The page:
Wednesday, 21 December 2016

Be Careful Whom You Call "Foxy"

Are you having a "storm in a teapot" or a "tempest in a teacup"?
Depends whether you are a Brit or an American.
Photo Copyright Janet Cameron
Sometimes misunderstandings about words from across the Atlantic can cause great puzzlement, humour and even offence. This is particularly relevant when the words used are identical but contain different meanings, as opposed to separate words for the same thing.
A classic example of the former is the word “billion” which, in UK, used to mean a million million whereas in America it meant a thousand million. Britain has now adopted the American usage. One can only imagine the misunderstandings that might have occurred before the meaning was aligned.

The Same Word with Different Meanings
  • Be careful whom you call “foxy.” In Britain; this means someone who is sexually attractive, while in some parts of America it’s a person with a fox’s legendary slyness and cunning.
  • "Peckish" people in America are irritable, while in Britain they’re just dying for a decent meal.
  • How you use the word “off-colour” on your travels can be a sensitive issue. For Americans it’s an accusation of indecency, while in Britain it simply suggests you’re not in great shape health-wise.
Different Words, Same Meaning
  • In UK, "knickers" are women’s and girl’s undergarments, while in America, they are "plus-fours" or "breeches."
  • An American “hickey” is a UK “love-bite."
  • American “bangs” are a “fringe” in UK.
  • An American “barrette” is a British “hair-slide.”
  • In games, the UK “noughts and crosses” is “tick tack toe” in US, while “blackjack” is "pontoon" and a British child's "climbing frame" is called “monkey bars.”
Words that Might Cause Offence
  • A "rubber" in Britain is an eraser, while in America, the plural “rubbers” means galoshes. Confusingly, “rubber” in both countries is the colloquial word for “condom.” Anyone within earshot could easily assume that a reference made out of apparent context applies to the word condom.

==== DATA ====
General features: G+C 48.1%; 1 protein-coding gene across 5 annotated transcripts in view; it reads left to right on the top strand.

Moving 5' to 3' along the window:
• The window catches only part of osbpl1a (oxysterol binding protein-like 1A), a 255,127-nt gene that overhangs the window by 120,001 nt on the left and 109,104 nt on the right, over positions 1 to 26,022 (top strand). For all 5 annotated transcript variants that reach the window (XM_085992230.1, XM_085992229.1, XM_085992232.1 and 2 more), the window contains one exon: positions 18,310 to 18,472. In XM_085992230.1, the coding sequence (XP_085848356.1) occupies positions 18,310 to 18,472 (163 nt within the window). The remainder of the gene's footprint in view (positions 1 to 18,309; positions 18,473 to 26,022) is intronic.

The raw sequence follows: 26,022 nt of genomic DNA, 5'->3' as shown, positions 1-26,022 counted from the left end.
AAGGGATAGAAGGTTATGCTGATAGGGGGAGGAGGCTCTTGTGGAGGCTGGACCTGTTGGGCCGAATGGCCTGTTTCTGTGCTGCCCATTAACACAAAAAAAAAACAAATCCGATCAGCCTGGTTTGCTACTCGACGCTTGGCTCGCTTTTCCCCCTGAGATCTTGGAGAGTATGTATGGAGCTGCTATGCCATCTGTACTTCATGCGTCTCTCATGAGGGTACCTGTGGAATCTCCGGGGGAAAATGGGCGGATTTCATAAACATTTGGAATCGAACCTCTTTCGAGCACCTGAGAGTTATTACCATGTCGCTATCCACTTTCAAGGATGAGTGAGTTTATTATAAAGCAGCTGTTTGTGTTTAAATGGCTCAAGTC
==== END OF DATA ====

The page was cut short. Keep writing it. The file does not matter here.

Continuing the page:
• Occasionally, an American has surprised a British woman by referring to her “fanny,” meaning her bottom. In UK this is colloquial noun for a more intimate part of the body.
Picturesque Language
  • The UK’s “storm in a teapot” is, in US, is a “tempest in a teacup.”
  • The UK bride’s “bottom drawer” is the US bride’s “hope chest.”
  • Clever UK gardeners have “green fingers” whereas US gardeners manage with just one digit, a “green thumb.”
  • UK women who like big hair “backcomb” but in US they “tease” their tresses.
  • UK children love “gobstoppers” but in America they prefer “jawbreakers.”
  • British households probably contain "cream crackers and balloon glasses" which are, respectively, "soda crackers and snifters." Both nations use the word "frying pan" although Brits should not be confused by the additional American term "skillet," which also means "frying pan."
An Awkward Idiom
  • If you are a Brit, never say to an American: “Keep your pecker up.” Of course, you only mean “cheer up” but Americans use that word, colloquially, to signify the penis.
Wrong Directions
  • In Britain, the ground level of a building is known as the “ground floor,” but in America it’s the “first floor.” Therefore, the floor above ground in Britain is the first-floor “flat”, while it’s the second-floor “apartment” in America.
  • When you are gazing at the sky with an astronomer from across the Atlantic and confused about where to look, remember it’s the “Plough” in Britain and the “Big Dipper” in the US.
  • A Brit invited to step into an American’s “yard” should not be surprised to find a beautiful garden. In Britain, a yard is usually an enclosed space, often used as a commercial enterprise, like a builder’s yard, or a storage dump for railways tracks and sidings.
A Cause for Celebration
  • The best two words ever to cross the Atlantic from America to Britain are “senior citizen,” a far more respectful noun to describe what Brits still, occasionally, describe as an “old-age pensioner.”
Thank you, America, for that!

The Oxford Manual of Style, Edited and compiled by R.L. Ritter, Oxford University Press, 2002.

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